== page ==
Frigidaire FFGF3047LS Freestanding Gas Range Review
A basic, affordable gas range.
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From the Lab
We put the Frigidaire FFGF3047LS gas range through its paces in our testing facility, measuring everything from rangetop temperature variance to how evenly it can bake cookies. While it didn’t earn high marks in every category, the FFGF3047LS performed well among ranges at its price point.
If you want to upgrade your gas range to a new model with stainless trim, the Frigidaire FFGF3047LS 30-inch freestanding gas range (MSRP $749) is just about the least expensive way to do so. You can find it on sale for under $500, which makes it one of the more affordable gas ranges on the market.
But affordability is just part of its appeal. The range has versatile gas burners and an acceptable oven—so long as you’re willing to make some recipe adjustments. Fancy features aren't common at this price, but Frigidaire does include a simmer burner. Broiling is done in the drawer beneath the main oven cavity, and there's no self-clean option, which makes the FFGF3047LS feel like it belongs in an inexpensive rental—not a luxury home.
At the end of the day, though, the FFGF3047LS is solid for a sub-$500 range. Sure, you could easily find something more stylish, better at cooking, or more feature-rich—but not at this price point.
Design & Usability
Simple and functional
The 30-inch FFGF3047LS looks appealing enough, even if it's unlikely to win any beauty contests. Frigidaire elevated the range above other cheap models by covering the front with stainless steel trim, but there’s still quite a bit of plain black on display.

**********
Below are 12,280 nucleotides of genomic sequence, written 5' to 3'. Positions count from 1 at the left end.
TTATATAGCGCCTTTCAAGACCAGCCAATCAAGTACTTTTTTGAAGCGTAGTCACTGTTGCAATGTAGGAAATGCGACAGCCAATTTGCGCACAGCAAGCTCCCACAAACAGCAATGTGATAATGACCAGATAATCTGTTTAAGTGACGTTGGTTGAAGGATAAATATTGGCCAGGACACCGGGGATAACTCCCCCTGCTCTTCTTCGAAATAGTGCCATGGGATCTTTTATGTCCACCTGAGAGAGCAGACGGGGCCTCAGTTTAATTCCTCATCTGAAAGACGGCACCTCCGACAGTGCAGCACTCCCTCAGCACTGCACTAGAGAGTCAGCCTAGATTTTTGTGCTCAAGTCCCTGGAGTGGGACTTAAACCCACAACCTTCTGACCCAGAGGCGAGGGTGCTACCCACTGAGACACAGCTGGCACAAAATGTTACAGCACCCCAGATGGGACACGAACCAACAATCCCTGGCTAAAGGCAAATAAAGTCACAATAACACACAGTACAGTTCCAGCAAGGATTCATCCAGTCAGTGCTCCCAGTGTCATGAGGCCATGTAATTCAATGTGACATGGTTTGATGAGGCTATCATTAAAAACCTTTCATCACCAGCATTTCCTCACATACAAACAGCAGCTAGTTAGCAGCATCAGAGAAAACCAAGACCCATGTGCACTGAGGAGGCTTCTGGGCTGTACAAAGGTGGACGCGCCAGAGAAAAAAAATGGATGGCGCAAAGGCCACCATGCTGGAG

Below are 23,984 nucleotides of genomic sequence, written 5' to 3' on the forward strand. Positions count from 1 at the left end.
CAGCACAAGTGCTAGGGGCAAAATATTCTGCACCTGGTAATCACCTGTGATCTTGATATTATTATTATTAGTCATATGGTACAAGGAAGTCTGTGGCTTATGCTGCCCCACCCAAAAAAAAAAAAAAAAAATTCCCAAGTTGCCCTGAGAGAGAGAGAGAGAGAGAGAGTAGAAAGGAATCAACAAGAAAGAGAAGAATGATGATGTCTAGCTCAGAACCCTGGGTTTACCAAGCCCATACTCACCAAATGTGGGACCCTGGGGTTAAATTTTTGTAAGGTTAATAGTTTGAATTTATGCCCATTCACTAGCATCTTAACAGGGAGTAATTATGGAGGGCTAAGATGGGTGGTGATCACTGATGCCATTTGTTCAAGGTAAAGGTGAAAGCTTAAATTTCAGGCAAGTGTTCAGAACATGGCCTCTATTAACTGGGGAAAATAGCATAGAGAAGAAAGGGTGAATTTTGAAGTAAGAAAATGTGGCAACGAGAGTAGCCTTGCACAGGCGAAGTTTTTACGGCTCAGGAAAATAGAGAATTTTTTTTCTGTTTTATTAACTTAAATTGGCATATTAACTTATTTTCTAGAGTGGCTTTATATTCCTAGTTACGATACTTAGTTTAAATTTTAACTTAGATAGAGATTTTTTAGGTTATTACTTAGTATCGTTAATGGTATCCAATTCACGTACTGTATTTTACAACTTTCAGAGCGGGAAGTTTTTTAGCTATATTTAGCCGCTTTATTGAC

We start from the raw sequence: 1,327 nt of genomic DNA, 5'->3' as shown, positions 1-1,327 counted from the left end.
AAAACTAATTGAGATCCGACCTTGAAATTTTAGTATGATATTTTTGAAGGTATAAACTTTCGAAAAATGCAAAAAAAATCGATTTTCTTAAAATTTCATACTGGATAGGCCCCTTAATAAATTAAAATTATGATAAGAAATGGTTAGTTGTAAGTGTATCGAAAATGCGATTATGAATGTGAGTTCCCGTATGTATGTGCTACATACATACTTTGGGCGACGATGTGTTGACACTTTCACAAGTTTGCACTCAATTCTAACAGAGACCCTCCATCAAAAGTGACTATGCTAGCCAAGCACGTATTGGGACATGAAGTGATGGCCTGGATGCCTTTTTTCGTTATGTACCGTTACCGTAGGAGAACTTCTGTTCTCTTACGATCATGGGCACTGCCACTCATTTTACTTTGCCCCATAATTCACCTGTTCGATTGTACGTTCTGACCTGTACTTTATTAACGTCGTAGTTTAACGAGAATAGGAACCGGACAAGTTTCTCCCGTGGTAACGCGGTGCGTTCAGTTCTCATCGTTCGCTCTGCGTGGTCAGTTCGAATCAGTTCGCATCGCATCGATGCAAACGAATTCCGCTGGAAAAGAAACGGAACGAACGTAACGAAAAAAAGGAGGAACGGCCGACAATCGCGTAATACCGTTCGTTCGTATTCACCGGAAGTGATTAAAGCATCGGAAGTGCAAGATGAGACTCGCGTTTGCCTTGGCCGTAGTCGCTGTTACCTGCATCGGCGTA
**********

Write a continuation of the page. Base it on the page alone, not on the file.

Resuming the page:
Individual cast iron grates coated in a matte black cover each of the rangetop’s four sealed burners, including the right rear simmer burner. The rangetop is controlled using knobs set at the front of the appliance, just above the curved, stainless handle used to access the 4.2-cu.-ft. oven. Further down, you'll find the matching handle that opens the broiler drawer.
An interior light comes on automatically when the oven door is open, but can also be manually operated via a button on the backsplash when the oven door is shut.
The electronic oven's control panel is located on the FFGF3047LS’s backsplash, and includes little more than the most basic features. You’ll find a Bake setting and arrow buttons that can be used to adjust temperature. The Broil button switches on the broiler—surprise, surprise—and allows you to choose between a Hi/Lo setting as desired. There's not much more than that—no convection mode or self clean—but at least Frigidaire included a digital clock and timer!